In the meantime, US industrial production is hardly growing, as can be seen from the continuous decline in commercial and industrial loans (see figure below courtesy of Bridgewater Associates).
So, all Mr. Greenspan has created is a huge financial and asset bubble everywhere in the world, but no real improvement in the US economy, which is like a drug addict and requires more and more credit to stay afloat. As someone once said, in order to avoid a hangover, you must keep on drinking...
The problem, however, is that the US requires an increasing amount of credit growth in order to keep real estate and stock prices up and to make them move higher, which in turn supports the US consumer's excessive consumption. But, at the same time, while asset prices in the US are soaring, output is not rising for the simple reason that the market has discounted this "evil" Fed induced con game.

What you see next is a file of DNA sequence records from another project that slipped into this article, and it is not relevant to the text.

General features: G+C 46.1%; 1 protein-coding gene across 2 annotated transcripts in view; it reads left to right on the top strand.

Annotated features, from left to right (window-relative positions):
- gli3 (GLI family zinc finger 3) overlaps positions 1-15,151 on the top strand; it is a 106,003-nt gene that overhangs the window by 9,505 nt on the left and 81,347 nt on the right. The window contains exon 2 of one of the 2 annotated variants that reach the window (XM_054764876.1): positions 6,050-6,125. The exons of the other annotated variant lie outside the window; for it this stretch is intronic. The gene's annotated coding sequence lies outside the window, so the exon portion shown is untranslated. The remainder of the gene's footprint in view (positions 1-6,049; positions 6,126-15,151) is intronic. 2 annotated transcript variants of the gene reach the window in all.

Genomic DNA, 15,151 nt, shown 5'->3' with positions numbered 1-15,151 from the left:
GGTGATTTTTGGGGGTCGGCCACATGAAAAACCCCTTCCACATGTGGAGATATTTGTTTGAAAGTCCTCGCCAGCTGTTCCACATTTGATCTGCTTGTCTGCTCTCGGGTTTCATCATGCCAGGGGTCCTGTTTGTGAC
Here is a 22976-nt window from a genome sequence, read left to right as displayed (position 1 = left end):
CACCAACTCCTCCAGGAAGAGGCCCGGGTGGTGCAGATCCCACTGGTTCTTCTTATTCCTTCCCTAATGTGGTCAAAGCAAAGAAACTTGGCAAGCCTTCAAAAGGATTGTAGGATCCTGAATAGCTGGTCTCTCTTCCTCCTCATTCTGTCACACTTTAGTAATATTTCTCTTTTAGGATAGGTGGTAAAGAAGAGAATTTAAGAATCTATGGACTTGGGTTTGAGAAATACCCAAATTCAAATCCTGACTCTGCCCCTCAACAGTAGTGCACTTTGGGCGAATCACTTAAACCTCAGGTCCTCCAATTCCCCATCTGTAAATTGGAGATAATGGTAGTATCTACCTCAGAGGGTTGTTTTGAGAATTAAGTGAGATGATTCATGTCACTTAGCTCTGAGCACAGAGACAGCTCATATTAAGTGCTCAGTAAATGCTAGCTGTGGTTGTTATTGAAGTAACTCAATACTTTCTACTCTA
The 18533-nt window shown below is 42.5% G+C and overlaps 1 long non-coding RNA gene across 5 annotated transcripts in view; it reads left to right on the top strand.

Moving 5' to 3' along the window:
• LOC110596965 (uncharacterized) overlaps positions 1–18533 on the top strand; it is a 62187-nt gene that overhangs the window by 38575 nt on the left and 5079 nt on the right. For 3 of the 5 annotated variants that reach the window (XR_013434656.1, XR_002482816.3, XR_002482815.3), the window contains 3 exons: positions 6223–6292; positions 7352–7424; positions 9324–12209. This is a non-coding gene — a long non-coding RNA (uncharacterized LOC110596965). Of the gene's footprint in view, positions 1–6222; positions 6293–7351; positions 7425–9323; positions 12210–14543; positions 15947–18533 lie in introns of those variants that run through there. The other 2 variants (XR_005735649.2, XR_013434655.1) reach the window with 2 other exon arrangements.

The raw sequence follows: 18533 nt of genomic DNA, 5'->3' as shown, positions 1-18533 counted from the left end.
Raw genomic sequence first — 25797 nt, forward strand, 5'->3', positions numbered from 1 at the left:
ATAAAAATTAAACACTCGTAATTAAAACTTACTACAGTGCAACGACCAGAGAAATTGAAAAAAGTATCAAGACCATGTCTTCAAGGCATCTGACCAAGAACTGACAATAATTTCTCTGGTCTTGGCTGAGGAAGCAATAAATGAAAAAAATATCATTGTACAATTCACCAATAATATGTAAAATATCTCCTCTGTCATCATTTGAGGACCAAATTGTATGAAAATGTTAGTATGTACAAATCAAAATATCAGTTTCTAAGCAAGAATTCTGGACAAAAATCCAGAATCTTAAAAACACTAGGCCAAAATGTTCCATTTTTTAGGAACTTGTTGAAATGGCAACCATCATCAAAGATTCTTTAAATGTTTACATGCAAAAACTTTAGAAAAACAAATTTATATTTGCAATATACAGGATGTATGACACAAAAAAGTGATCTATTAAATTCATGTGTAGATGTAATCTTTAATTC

We all know from basic economics that the only way in which monetary policy can really affect output is if it comes as a surprise - and this only in the short-term. If, however, everybody knows that monetary policy will be easy, everybody will move prices instead of output, and the monetary expansion will be "neutral" at best. But what is now suddenly happening is that the investment community, through the market mechanism, is beginning to catch on to the fact that there is much more credit growth out there than productive capacity, and therefore prices have risen in some cases, such as for commodities, very rapidly.
It would seem to me that the realization by the investment community that Greenspan's game cannot end well has begun to reverse expectations. Suddenly, out of the blue, the bond market has collapsed and brought down stock and commodity prices along with it.
As I have maintained before, this is not a time to play hero like the brain-damaged president of the US in Iraq. It is a time to stay of out of all assets and be patiently waiting for better buying opportunities. In particular, I am concerned about the US housing market.